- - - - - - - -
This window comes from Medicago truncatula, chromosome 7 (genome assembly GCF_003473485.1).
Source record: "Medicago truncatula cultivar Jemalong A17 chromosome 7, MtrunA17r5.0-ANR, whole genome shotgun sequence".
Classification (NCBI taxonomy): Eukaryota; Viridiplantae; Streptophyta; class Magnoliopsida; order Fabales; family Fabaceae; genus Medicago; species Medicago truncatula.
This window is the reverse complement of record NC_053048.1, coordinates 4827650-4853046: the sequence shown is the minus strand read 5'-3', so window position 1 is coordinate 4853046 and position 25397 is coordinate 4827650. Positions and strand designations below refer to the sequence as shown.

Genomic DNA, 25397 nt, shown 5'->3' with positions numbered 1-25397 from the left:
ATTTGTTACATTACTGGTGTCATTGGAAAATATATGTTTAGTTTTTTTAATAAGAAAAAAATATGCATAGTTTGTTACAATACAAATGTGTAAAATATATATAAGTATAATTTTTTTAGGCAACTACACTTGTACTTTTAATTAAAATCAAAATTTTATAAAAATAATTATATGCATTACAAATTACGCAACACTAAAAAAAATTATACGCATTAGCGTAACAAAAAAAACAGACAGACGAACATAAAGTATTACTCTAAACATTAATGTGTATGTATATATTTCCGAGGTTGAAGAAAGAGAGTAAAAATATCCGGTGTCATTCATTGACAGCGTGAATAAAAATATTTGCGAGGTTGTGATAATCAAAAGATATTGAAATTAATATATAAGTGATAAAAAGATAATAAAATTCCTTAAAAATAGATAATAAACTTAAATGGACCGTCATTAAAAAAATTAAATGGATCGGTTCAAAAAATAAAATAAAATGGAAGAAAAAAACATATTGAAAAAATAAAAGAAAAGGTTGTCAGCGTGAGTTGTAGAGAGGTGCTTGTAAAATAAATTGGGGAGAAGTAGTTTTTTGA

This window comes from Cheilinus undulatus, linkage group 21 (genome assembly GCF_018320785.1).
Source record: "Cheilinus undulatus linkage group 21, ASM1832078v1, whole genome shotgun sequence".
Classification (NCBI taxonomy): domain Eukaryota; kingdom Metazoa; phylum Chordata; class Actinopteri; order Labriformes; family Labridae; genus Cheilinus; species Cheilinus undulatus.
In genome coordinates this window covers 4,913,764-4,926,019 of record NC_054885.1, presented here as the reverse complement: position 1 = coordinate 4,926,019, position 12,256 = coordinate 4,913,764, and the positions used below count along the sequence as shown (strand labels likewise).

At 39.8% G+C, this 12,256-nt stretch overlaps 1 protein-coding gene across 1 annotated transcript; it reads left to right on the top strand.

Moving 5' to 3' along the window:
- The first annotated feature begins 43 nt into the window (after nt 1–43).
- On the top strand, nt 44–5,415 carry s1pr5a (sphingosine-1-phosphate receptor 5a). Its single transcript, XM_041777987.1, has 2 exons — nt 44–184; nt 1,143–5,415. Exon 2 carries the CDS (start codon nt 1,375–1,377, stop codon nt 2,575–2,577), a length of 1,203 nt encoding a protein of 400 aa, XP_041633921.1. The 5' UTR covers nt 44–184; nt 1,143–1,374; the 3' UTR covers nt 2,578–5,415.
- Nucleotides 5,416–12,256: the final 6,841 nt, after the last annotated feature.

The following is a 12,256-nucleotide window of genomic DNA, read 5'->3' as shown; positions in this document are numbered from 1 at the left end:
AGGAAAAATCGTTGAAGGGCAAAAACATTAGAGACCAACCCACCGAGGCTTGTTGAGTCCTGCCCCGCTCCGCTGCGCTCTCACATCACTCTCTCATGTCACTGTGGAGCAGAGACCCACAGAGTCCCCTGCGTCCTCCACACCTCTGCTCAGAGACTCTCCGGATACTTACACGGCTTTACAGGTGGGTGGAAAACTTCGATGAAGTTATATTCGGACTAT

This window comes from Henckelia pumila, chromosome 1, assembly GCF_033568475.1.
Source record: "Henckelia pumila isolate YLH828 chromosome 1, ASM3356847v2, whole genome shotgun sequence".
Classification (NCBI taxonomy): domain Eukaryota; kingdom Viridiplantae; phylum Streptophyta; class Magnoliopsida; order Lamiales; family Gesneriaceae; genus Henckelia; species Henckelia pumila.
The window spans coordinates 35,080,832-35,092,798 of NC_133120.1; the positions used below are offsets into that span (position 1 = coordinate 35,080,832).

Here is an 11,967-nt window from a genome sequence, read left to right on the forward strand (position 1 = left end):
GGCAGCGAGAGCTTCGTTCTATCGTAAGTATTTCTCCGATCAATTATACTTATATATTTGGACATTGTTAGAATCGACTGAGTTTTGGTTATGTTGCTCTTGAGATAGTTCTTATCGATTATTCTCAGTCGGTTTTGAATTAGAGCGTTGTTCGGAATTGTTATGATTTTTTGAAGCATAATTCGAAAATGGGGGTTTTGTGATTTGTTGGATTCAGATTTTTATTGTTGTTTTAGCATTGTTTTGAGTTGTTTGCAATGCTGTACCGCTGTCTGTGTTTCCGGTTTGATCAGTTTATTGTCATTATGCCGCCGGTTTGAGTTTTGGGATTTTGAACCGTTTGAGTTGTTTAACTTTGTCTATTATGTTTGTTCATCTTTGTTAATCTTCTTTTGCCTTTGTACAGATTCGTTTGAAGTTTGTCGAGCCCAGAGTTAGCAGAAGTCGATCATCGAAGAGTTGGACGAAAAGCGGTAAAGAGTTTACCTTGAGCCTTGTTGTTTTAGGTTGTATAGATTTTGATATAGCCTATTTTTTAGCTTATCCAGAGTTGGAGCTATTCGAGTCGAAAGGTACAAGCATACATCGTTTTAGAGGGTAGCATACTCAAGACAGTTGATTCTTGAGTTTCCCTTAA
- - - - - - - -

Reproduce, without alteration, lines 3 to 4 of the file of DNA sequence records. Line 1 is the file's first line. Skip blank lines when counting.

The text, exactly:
Classification (NCBI taxonomy): Eukaryota; Viridiplantae; Streptophyta; class Magnoliopsida; order Fabales; family Fabaceae; genus Medicago; species Medicago truncatula.
This window is the reverse complement of record NC_053048.1, coordinates 4827650-4853046: the sequence shown is the minus strand read 5'-3', so window position 1 is coordinate 4853046 and position 25397 is coordinate 4827650. Positions and strand designations below refer to the sequence as shown.